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Divorced and re-married Catholics are “not excommunicated”, Pope Francis re-iterates

Here is the translation of the Holy Father’s address during his weekly General Audience on 5 August in St Peter’s Square:

 

Dear Brothers and Sisters, good morning!

With this catechesis we take up again our reflection on the family. After speaking last time of wounded families caused by the misunderstanding of spouses, today I would like to focus our attention on another reality: how to take care of those that, following the irreversible failure of their marital bond, have undertaken a new union.

The Church knows well that such a situation contradicts the Christian Sacrament. However, her look of teacher draws always from her heart of mother; a heart that, animated by the Holy Spirit, always seeks the good and salvation of persons. See why she feels the duty, “for the sake of truth,” to “exercise careful discernment.” Saint John Paul II expressed himself thus in the Apostolic Exhortation Familiaris consortio (n. 84), pointing out, for instance, the difference between one who has suffered the separation and one who has caused it. This discernment must be made.

If, then, we look at these new bonds with the eyes of little ones – and the little ones are looking – with the eyes of children, we see even more the urgency to develop in our communities a real acceptance of persons that live such situations. Therefore, it is important that the style of the community, its language, its attitudes are always attentive to persons, beginning with the little ones. They are the ones who suffer the most, in these situations. Otherwise, how will we be able to recommend to these parents to do their utmost to educate the children in the Christian life, giving them the example of a convinced and practiced faith, if we hold them at a distance from the life of the community, as if they were excommunicated? We must proceed in such a way as not to add other weights beyond those that the children, in these situations, already have to bear! Unfortunately, the number of these children and youngsters is truly great. It is important that they feel the Church as a mother attentive to all, always willing to listen and to come together.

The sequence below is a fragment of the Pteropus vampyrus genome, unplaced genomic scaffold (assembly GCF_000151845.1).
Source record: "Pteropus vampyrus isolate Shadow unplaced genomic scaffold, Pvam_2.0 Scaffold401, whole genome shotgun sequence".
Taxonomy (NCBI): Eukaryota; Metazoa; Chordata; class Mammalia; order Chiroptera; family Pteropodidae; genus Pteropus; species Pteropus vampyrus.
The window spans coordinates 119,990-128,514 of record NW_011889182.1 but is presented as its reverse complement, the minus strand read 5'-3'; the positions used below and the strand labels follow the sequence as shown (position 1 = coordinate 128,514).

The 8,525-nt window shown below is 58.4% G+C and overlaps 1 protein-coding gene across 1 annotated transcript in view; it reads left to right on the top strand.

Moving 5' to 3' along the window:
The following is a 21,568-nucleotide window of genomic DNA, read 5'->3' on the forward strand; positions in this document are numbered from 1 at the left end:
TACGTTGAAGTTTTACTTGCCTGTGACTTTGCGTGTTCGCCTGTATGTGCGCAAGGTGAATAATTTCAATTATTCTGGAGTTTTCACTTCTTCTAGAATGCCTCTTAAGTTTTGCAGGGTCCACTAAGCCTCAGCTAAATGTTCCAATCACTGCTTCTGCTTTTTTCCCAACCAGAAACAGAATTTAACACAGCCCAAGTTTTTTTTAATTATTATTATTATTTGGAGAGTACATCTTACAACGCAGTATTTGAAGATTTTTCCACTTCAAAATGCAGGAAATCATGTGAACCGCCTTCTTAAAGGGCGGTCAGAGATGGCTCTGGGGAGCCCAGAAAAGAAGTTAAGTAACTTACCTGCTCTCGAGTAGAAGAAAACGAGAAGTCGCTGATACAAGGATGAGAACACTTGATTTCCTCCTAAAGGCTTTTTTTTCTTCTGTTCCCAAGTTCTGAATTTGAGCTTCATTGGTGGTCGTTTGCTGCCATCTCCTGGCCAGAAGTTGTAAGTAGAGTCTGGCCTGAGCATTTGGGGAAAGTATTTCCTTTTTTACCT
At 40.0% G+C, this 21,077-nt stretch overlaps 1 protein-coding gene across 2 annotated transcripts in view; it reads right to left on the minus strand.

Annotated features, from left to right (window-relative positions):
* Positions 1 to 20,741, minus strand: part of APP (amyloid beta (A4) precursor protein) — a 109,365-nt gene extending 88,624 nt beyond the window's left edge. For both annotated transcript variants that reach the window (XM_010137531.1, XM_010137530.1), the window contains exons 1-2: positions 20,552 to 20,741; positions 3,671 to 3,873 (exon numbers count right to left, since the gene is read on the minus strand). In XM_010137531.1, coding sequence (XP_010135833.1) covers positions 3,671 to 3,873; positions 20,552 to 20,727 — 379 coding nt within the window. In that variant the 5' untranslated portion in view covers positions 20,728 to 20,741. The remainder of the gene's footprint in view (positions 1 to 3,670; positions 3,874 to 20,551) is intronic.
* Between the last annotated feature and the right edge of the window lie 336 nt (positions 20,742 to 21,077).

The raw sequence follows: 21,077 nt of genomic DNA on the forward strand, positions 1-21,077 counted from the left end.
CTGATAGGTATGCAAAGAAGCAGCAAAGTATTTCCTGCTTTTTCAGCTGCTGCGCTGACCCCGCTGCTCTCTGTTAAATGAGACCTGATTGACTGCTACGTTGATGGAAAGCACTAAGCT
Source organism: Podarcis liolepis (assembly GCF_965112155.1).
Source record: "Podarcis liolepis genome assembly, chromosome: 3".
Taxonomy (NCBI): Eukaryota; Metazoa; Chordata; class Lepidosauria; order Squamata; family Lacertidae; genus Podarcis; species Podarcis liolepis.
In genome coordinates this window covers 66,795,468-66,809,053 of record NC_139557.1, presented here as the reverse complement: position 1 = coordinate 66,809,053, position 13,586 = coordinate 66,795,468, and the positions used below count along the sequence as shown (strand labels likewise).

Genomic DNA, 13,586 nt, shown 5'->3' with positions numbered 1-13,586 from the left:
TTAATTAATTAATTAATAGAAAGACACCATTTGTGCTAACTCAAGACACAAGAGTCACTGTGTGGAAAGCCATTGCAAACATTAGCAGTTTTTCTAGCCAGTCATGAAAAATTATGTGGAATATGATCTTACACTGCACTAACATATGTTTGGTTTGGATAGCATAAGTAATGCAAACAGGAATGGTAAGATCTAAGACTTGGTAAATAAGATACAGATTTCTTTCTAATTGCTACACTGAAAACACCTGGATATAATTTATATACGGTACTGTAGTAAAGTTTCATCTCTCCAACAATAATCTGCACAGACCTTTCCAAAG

In these decades, in truth, the Church has not been either insensitive or slow. Thanks to the reflection carried out by Pastors, guided and confirmed by my Predecessors, the awareness has greatly grown that a fraternal and attentive acceptance is necessary, in love and in truth, of the baptized that have established a new coexistence after the failure of their sacramental marriage; in fact, these people are not at all excommunicated, they are not excommunicated! And they are absolutely not treated as such: they are always part of the Church.

Pope Benedict XVI intervened on this question, soliciting careful discernment and wise pastoral support, knowing that “simple recipes” do not exist (Address to the 7th World Meeting of Families, Milan, June 2, 2012, answer n. 5).

Hence the repeated invitations of Pastors to manifest openly and consistently the community’s willingness to receive and encourage them, so that they live and develop increasingly their belonging to Christ and to the Church with prayer, with listening to the Word of God, with frequenting of the liturgy, with the Christian education of the children, with charity and service to the poor, with commitment to justice and peace.

The biblical icon of the Good Shepherd (John 10:11-18) summarizes the mission that Jesus received from the Father: to give his life for the sheep. This attitude is also a model for the Church, which receives her children as a mother that gives her life for them. “The Church is called to be the House of the Father, with doors always wide open […]” No closed doors! No closed doors! “Everyone can share in some way in the life of the Church; everyone can be part of the community. The Church […] is the house of the Father, where there is a place for everyone, with all their problems” (Apostolic Exhortation Evangelii gaudium, n. 47).

In the same way all Christians are called to imitate the Good Shepherd. Above all Christian families can collaborate with Him by taking care of wounded families, supporting them in the community’s life of faith. May each one do his part in assuming the attitude of the Good Shepherd, who knows each one of his sheep and excludes no one from his infinite love!

 

 

Source: Zenit

Archdiocesan Commission for the Family

Archdiocesan Commission for the Family